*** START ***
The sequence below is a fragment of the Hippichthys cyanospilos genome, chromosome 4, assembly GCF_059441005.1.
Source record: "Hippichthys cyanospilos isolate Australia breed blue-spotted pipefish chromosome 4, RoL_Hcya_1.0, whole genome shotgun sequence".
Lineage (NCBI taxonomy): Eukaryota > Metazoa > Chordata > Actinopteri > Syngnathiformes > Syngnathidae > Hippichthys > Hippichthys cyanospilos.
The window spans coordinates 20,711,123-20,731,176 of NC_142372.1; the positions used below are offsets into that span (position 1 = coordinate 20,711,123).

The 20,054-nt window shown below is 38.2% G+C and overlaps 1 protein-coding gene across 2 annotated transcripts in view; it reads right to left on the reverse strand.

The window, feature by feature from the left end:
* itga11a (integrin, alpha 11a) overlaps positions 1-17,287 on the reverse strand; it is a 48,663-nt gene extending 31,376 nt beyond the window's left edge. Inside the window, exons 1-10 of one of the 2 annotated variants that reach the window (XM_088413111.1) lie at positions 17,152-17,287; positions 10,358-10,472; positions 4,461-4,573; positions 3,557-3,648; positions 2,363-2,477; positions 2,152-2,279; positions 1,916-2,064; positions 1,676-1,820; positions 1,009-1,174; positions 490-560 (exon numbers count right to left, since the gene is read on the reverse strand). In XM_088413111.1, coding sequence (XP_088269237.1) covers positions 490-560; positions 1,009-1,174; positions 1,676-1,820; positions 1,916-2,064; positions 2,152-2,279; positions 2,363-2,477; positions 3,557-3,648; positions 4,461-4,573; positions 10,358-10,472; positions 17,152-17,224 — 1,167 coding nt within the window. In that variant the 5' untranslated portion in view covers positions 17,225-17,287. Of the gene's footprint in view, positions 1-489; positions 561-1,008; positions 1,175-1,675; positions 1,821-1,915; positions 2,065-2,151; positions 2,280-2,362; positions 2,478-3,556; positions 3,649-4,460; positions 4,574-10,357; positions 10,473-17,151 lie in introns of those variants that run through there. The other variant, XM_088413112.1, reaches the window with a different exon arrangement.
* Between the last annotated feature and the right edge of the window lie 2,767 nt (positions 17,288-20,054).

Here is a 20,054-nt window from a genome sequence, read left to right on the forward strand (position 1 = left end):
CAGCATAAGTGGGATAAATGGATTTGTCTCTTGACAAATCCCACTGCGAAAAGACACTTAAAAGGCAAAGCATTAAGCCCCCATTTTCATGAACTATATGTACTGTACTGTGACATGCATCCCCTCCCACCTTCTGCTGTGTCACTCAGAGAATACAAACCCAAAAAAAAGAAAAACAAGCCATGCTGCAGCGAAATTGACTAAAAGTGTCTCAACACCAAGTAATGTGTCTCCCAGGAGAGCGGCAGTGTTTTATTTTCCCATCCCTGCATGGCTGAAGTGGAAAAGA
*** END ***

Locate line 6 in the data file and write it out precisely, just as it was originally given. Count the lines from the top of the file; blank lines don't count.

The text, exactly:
The window, feature by feature from the left end: